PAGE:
With mobile operators’ marketing departments already throwing around claims about their 5G services, the United Nations is weighing in with its definition of what qualifies a network as next-generation.
Verizon Wireless will begin delivering “5G” service to select users in mid-2017, even though some places don’t yet have access to 4G. And at the Mobile World Congress 2017 trade show in Barcelona, companies including and will be promoting their moves towards 5G.
But what marks the difference between one generation of mobile technology and the next?
There are 13 technical requirements for next-generation networks on the by the International Telecommunication Union, the UN agency that sets rules for radio spectrum usage and telecommunications interoperability.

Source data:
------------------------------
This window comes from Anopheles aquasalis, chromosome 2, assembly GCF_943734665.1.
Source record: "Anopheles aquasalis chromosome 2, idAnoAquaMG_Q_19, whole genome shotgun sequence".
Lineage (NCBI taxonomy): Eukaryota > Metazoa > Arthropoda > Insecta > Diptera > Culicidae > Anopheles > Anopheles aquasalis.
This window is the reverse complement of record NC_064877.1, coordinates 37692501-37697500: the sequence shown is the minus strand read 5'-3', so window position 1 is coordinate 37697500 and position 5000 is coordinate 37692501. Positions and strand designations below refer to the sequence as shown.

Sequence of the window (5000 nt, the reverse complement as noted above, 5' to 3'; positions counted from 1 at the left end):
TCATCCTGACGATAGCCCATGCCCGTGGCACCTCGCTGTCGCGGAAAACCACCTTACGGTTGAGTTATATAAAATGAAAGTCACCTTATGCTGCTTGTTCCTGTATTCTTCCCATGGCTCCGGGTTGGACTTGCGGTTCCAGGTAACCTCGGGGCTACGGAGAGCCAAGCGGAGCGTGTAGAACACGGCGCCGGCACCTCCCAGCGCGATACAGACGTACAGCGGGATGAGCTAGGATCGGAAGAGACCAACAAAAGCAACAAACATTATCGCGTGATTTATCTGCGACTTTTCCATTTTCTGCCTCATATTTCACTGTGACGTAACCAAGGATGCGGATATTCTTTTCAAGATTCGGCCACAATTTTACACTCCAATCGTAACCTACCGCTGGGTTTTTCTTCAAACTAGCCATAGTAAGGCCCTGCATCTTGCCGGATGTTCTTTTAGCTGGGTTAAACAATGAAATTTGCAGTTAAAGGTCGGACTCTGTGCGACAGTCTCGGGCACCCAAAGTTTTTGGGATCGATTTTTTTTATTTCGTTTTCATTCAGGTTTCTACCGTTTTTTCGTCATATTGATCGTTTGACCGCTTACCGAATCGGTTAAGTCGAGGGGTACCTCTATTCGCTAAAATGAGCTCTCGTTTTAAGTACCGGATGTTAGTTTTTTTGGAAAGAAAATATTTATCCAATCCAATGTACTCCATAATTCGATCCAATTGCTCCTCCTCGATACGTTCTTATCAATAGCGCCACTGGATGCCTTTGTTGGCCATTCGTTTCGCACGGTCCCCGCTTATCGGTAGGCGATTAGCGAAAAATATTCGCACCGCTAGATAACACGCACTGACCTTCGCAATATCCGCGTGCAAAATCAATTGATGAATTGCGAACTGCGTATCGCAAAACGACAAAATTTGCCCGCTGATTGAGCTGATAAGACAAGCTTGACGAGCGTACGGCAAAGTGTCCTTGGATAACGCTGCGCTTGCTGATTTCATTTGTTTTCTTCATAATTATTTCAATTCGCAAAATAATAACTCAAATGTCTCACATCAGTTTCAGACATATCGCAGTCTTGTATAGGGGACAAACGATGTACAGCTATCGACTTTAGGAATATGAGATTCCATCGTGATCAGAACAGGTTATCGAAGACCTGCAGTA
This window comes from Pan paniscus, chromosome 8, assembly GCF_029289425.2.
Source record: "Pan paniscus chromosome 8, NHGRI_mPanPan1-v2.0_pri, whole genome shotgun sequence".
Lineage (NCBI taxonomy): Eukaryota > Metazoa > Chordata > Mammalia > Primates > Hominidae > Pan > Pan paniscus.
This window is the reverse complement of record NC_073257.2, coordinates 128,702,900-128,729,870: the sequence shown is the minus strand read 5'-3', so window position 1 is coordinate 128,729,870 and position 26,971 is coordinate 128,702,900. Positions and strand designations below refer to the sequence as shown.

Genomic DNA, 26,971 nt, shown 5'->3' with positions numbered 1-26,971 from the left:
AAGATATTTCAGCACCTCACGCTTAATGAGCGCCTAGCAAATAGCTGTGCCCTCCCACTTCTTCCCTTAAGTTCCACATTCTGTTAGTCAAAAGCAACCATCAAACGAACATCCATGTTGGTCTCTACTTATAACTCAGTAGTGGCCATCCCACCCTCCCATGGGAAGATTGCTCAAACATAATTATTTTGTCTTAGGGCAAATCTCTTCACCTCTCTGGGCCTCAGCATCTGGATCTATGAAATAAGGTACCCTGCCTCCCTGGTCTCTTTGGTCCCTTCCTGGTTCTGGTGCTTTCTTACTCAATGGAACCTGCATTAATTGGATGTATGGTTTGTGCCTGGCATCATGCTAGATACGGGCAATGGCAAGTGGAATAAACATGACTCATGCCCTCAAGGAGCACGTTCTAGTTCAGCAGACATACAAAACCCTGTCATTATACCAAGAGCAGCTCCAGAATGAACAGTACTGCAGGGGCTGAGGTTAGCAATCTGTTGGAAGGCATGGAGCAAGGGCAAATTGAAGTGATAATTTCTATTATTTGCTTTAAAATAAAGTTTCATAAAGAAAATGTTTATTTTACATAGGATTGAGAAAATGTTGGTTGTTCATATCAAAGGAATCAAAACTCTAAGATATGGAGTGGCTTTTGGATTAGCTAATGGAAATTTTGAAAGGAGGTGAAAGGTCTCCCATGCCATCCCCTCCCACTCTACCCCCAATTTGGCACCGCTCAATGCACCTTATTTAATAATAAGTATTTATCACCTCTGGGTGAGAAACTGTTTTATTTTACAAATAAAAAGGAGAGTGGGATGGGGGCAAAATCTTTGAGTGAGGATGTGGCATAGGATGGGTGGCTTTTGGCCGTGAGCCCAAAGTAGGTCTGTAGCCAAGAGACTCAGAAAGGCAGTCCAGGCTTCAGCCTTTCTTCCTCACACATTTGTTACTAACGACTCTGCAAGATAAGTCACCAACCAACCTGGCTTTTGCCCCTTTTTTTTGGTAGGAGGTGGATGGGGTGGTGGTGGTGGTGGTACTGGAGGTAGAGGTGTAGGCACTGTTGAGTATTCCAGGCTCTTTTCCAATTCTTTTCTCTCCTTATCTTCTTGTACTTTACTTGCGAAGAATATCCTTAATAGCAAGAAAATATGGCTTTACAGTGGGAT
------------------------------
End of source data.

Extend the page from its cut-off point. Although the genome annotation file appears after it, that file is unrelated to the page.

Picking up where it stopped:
The ITU has a history of choosing such cryptic names: IMT-2020 is the follow-on to its “IMT-Advanced” specification, known to the rest of the world as 4G, which was itself preceded by IMT-2000, more widely known as 3G.
The 2020 in the title refers to the year the ITU expects the IMT-2020, or 5G, specification to be ready.
Standardization work isn’t just going on at the ITU: The Third Generation Partnership Project or that it intends to submit to the ITU by October 2020, and earlier this month unveiled one of the first deliverables, a new logo.
If you see it on a phone before the end of 2018 though, when 3GPP plans to publish the first release of its specification, then it’s probably a fake.